Feb 032016

Being a big believer in listening to those quiet whispers in your soul that serve so well as guides, I found myself driving yesterday to Frederick Meijer Gardens for a bit of Gray Tunnel Relief (GTR). The Gray Tunnel was named by the man formerly known as my husband, who loathed the day-after-day grayness of this lake-effect affected patch of terrain known as western Michigan.

It seems worst at this time of year, even though the optimist in me knows that the days are, in fact, getting longer. Although it’s personal policy never to complain about the weather, it can be challenging to maintain a chin-up attitude when confronted by the monocolor of late January—especially when a warm front adds fog to everything in sight, from the dirty old snow to the unyielding grey-scale of the sky.

The billboards proclaiming relief at the end of a flight to the warm, sandy beaches south of here are not helpful when that’s just not in the cards for whatever reason, so, my soul whispers, why not go to the Gardens?

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Jan 192016


In the year 1966, a loaf of bread would run you about 21 cents. I, for one, remember being a little shocked to discover that my best friend, Julie, had lunch sandwiches on bread with chewy crusts. Mine were made with the staple: the white-white, mostly air pocketed Wonder bread. It was an early lesson for me about variety.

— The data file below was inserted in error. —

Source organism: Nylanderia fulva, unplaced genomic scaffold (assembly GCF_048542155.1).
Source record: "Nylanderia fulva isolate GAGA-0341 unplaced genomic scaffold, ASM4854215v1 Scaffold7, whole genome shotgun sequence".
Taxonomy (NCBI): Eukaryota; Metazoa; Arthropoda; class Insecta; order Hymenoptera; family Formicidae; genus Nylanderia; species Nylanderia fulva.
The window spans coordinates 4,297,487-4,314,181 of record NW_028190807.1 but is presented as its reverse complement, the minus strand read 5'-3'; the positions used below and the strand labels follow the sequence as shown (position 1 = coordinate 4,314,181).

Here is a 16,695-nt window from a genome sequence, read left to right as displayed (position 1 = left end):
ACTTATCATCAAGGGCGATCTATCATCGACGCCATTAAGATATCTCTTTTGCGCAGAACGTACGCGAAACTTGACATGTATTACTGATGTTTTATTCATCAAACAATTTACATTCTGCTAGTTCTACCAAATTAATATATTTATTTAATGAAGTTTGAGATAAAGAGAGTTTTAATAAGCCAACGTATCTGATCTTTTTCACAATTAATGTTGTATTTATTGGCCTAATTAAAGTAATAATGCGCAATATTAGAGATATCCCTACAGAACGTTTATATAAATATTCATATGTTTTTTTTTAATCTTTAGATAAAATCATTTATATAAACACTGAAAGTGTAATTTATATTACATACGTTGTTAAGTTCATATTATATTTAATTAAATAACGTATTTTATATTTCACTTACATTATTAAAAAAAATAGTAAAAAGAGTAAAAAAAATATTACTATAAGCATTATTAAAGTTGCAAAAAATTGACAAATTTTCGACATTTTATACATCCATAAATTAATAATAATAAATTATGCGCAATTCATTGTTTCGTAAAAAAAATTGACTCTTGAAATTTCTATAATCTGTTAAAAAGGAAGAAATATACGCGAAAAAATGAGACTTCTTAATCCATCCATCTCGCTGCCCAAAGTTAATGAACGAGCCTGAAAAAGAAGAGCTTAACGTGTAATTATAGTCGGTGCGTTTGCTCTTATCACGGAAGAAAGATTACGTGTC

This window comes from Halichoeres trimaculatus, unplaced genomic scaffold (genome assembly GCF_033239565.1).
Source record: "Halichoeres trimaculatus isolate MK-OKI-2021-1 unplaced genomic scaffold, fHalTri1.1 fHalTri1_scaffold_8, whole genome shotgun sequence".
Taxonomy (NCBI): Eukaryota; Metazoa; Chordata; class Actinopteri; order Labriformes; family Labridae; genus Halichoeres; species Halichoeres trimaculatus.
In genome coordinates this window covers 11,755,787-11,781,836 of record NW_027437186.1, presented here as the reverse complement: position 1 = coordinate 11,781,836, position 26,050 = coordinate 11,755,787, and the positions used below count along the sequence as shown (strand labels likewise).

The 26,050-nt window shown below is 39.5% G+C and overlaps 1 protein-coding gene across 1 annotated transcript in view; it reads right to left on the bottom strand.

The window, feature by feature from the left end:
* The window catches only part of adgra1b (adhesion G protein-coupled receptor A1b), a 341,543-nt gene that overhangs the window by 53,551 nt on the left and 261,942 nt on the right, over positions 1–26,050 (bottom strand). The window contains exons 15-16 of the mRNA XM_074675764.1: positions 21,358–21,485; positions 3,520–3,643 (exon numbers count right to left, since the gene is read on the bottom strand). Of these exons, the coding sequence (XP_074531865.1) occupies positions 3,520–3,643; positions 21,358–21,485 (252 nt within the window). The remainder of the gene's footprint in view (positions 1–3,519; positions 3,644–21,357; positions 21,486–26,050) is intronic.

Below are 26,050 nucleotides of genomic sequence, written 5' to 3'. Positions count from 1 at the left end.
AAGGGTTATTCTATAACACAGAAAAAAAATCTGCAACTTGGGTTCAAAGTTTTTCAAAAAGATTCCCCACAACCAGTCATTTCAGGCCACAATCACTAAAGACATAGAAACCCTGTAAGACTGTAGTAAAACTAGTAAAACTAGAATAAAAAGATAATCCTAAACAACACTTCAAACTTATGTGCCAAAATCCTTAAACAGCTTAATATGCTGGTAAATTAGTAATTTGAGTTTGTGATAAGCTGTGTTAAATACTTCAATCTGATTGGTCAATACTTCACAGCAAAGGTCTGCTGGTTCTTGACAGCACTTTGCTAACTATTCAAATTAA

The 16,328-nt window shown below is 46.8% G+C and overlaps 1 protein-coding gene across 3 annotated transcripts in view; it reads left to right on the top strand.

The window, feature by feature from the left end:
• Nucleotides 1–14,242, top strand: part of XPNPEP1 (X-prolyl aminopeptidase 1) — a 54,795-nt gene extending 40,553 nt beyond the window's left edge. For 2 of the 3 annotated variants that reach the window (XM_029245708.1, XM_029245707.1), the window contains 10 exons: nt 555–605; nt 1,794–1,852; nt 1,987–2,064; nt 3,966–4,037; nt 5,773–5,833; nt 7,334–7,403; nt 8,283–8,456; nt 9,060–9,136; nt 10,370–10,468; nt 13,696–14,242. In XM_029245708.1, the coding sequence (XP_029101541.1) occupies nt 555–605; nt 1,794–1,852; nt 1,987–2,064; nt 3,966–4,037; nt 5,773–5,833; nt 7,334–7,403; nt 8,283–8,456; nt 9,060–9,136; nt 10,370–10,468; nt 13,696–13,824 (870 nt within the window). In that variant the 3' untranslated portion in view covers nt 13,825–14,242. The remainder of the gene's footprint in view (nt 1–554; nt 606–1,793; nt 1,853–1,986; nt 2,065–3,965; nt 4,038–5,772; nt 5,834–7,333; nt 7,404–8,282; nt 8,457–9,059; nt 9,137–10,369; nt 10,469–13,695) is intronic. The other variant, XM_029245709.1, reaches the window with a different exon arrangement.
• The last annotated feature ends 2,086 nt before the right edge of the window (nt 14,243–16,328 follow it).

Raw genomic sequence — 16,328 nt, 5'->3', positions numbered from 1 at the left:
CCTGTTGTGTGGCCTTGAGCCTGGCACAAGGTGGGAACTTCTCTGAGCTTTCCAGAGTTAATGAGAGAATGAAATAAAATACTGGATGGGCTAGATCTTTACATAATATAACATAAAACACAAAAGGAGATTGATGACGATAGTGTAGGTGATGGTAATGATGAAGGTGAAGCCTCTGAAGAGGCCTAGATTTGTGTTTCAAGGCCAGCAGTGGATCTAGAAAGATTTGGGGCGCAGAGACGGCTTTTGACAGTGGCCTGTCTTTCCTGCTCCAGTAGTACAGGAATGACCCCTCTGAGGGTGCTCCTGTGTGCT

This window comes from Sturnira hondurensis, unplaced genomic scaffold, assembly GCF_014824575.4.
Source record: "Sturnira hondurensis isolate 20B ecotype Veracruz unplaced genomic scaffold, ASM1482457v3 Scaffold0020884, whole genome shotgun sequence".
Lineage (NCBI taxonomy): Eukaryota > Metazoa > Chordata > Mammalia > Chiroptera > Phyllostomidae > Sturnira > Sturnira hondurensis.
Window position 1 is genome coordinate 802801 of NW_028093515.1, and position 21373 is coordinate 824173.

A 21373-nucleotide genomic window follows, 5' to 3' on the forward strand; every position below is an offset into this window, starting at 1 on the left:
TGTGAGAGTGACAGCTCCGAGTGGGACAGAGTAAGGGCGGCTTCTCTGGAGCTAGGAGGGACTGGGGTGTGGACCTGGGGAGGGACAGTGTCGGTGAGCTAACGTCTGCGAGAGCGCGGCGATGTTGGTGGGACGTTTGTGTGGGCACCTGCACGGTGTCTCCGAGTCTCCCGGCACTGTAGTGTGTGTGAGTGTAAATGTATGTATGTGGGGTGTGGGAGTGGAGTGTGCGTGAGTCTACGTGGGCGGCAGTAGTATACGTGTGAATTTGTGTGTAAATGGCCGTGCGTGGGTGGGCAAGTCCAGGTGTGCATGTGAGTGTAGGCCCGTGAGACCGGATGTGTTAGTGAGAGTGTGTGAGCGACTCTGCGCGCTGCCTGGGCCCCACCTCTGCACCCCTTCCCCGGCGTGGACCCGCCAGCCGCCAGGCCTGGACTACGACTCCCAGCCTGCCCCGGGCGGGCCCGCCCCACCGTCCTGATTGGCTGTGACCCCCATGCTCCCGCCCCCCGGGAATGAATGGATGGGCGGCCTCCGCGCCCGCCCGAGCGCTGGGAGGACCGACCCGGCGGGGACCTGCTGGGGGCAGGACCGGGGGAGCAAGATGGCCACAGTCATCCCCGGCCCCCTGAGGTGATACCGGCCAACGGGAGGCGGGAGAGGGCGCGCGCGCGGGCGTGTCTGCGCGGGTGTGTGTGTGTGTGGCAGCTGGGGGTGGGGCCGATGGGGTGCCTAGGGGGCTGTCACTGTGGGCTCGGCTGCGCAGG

Nowadays, when I want to know the price of bread, my information is instantaneous, thanks to the internet, but there ends the simplicity of knowledge, and the fluid and efficient use of time as I enter the worm-hole of All That Mankind (Thinks It) Knows. Continue reading »

Dec 022015


Being a writer can sometimes weigh heavily. As a representative of and advocate for the written word, I recognize the opportunity to demonstrate good writing. That means accurate, clear, truthful, compelling, and correct writing. Doing all that successfully, time after time, is an aspiration, and the quality is for others to judge. But as with any craftsperson, I am proud of what I do, and want to make the things I write as polished as I can in the time I have. Continue reading »

Nov 112015

This is that day, the one you know is coming for weeks, the one when you know it’s over. You are on your road thinking about the day when you realize: the color is gone.

This is that day, when the branches are naked, and the trees are as if suddenly upside down, their roots reaching to the sky.

2015.11.NakedTrees Continue reading »

How Is It Possible I Feel Cold?

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Sep 232015

As a rule, I see no sense in whining about the weather. As my sensei, Gaku Homma was fond of saying, “if you don’t like the temperature out, just wait six months.” But I’m also an ardent fan of fairness—so when I have to put on five, count ‘em, five layers in August at home in Michigan, it seems…unfair. I understand the wisdom of planning to wear multiple layers in the mountains, where the full range of weather can crop up any time. But in my sweet, safe, predictable lower-peninsula Michigan? In August? It just doesn’t somehow seem right, or fair, to feel cold.